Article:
You’ve guessed it already: air quality is one of those elements you want to check before working out or doing any sports. I’m basing this article on a scientific research studying the connection between athletes’ performance and the air quality levels..
General Impact of Poor Air quality on Health & Performance
As people increasingly move to healthier lifestyles and incorporate exercise into their daily lives, the shift in focus has been more than just diet and workout tips, but how to exercise outdoor in the best conditions, including avoiding air pollution.
Physical exercise requires the lungs to work harder, which is a normal part of exercising. But as you take in more air under poor air quality conditions, you increase your intake of pollutants, irritate existing lung issues and strain your body with decreased lung function. Also, as the rate of breathing increases, people tend to breathe through their mouths more, instead of through their noses. This is bad news, because only the nose provides some air filtration. The combination of those two elements explains why you’re exposed to more air pollution when you workout outdoor.
The Mayo Clinic strongly agrees and emphasizes the increased health risks when you combine air pollution with exercise.Some of those risks include: damage to the lung airways, increase of asthma development, or worsening of existing lung conditions, and increased risk of lung cancer, stroke and heart disease…
Put simply: DO NOT exercise outdoor when the air is polluted.
You can stay informed and alert of current air quality conditions thanks to our app. Soon, our partners will be providing you smart running and working out apps based on our data. Yay!
How Athletes are Affected
Different countries and regions are affected by varying pollutants and levels of pollutions. While it would seem only logical and fair to build those facilities in clean air areas, this aspect tend to be under looked, and athletic stadiums contribute to the story of air pollution and the negative outcomes on athletes’ health and performance.
One example of this can be found in some stadiums across Germany. TheIZA in Germany published a paper by three authors called: Productivity Effects of Air Pollution: Evidence from Professional Soccer. The authors studied the effects of air pollution on soccer players in Germany’s stadiums from 1999-2011 and how particulate matter affected them during games.
Their study revealed that performance was reduced under poor air conditions and players over the age of 30, or those who didn’t sleep enough were at a higher risk of being affected. With particulate matter recorded even at low limits by the EU’s standard, the results were significant enough to make an impact. “Productivity decreases significantly in case the concentration of particulate matter exceeds the EU regulatory threshold of 50 micrograms per cubic meter; the elasticity being −0.16. Negative effects of pollution are yet also found well below the current limits set by the EU, starting to materialize at around 20 micrograms per cubic meter.”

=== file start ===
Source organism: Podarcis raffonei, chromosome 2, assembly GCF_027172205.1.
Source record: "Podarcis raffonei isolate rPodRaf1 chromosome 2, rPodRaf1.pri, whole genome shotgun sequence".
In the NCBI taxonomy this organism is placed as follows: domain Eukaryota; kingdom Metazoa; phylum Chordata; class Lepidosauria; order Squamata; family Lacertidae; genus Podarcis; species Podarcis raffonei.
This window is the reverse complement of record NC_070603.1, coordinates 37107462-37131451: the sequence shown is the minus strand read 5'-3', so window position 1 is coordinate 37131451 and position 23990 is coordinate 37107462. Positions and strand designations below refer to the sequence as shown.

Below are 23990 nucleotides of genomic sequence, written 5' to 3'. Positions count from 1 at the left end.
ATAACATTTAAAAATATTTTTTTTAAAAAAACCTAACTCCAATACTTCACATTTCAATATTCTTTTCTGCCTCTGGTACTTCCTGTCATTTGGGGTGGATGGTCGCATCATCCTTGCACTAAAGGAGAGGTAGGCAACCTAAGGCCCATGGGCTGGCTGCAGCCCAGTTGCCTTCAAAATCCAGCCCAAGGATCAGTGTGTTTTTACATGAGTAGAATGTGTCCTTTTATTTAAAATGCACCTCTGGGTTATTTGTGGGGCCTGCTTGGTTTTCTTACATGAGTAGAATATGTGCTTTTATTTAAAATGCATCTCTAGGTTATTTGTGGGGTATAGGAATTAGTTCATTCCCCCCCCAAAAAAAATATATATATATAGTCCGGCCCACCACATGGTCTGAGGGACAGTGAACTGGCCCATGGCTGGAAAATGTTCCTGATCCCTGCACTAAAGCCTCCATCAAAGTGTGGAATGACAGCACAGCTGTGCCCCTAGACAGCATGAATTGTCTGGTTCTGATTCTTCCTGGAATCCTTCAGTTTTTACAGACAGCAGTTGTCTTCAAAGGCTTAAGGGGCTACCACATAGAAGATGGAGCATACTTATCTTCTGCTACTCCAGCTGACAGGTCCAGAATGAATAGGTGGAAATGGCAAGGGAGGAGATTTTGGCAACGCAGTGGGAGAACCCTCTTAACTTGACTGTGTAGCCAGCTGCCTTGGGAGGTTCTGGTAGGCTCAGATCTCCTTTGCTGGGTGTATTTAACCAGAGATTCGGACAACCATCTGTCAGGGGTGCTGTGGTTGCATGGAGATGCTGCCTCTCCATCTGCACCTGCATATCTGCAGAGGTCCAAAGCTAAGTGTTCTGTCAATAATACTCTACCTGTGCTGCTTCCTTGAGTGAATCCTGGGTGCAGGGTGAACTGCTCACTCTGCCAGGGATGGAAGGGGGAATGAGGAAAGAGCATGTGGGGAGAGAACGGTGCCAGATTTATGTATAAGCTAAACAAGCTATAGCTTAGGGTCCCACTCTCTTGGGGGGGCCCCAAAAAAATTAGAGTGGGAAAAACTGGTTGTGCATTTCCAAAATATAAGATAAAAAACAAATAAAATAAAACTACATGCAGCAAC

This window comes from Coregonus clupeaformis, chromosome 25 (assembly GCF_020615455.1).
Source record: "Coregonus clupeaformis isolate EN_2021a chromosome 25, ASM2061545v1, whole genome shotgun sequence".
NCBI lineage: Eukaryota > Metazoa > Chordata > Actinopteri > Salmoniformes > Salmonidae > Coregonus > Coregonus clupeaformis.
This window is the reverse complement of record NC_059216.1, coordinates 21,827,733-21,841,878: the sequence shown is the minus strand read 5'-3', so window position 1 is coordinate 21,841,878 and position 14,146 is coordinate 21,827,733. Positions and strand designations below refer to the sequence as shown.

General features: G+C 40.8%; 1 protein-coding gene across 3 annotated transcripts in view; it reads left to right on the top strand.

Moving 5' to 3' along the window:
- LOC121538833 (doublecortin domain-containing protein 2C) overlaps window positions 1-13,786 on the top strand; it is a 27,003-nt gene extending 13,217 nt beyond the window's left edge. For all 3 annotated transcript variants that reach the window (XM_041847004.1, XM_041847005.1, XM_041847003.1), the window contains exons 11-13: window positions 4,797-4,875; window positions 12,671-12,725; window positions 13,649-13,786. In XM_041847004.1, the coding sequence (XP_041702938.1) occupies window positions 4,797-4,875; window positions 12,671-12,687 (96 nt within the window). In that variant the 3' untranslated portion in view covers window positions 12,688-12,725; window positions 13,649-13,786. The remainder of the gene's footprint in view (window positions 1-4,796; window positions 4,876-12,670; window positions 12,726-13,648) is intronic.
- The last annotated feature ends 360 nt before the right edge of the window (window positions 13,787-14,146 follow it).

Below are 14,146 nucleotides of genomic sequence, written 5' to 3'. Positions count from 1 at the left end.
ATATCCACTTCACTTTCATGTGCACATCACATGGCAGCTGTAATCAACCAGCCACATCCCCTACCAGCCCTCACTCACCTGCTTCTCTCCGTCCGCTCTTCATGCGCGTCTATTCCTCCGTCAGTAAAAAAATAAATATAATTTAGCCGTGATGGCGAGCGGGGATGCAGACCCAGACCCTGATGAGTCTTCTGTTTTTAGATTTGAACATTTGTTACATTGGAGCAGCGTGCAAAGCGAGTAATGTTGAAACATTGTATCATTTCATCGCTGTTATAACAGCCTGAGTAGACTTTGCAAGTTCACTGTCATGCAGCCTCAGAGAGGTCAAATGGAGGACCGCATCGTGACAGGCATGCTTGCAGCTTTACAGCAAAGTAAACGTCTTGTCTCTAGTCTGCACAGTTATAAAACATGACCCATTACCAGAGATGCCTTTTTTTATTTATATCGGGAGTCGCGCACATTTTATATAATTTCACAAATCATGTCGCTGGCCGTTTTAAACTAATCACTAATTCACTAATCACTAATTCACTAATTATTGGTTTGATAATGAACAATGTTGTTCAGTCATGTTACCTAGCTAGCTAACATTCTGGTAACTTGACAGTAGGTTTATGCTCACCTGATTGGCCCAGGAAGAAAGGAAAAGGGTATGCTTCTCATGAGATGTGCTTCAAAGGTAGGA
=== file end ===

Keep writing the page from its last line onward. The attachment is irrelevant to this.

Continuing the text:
Unfortunately, this problem quickly becomes a global issue when Olympic stadiums that are plagued with smog host athletes from around the world. Rio de Janeiro's air quality has been described as “deadlier than its water” and has not met the WHO’s standards on air quality in years. Before the 2016 Olympic Games in Rio,Reuters conducted its own research on the air quality just outside the Olympic Stadium, due to Rio’s reputation of high pollution and low air quality.
“The highest readings were at the Olympic stadium – with a peak of 65 PM 2.5 during a June 30 test taken mid-morning, the same time of day athletes will compete.” For reference, in the United States, the EPA sets the standard for PM2.5 at 35 micrograms per cubic meter, for a 24h average.
Although Rio’s pollution levels have not reached that of China’s, it was bad enough during the Olympic Games this summer that NASA documented the issue.
Checklist for Sports Enthusiasts
Now that I’ve scared you with the dangerous correlation between air pollution and sports activities, I’d like to give you some hope: You can still exercise outdoor. You just need to be careful. That’s why I’ve put together this checklist for you, reviewed by Dr PHD Nir BenMoshe, our Chief Scientist.
- Check air pollution alerts before you head outdoors, and exercise indoors instead if the air quality is substandard.
Good news #1: air pollution evolves quickly, so check regularly.
Good news #2: BreezoMeter is soon launching a forecast service, that will tell you in advance when you should exercise!
- Use a pollution smart exercise app or our air quality app for iPhone or Android
- Stay away from busy roads to avoid vehicle and traffic pollution. Always look for the less polluted areas
- Choose the mornings or evenings during the hot summer months
- Lessen your workout intensity if the air quality is just fair.
- If you have an existing lung or heart condition, be extra cautious and stay indoors if there’s any air pollution near you.
- In certain situations, wearing a mask can offer you an additional layer of protection, although it doesn’t protect you 100% from pollutants.
Next time you go for a run, a bike ride, or a kayak race, remember to check the air conditions first. Always arm yourself with information. Your lungs, heart and health are worth the trouble. Good luck with your new resolutions!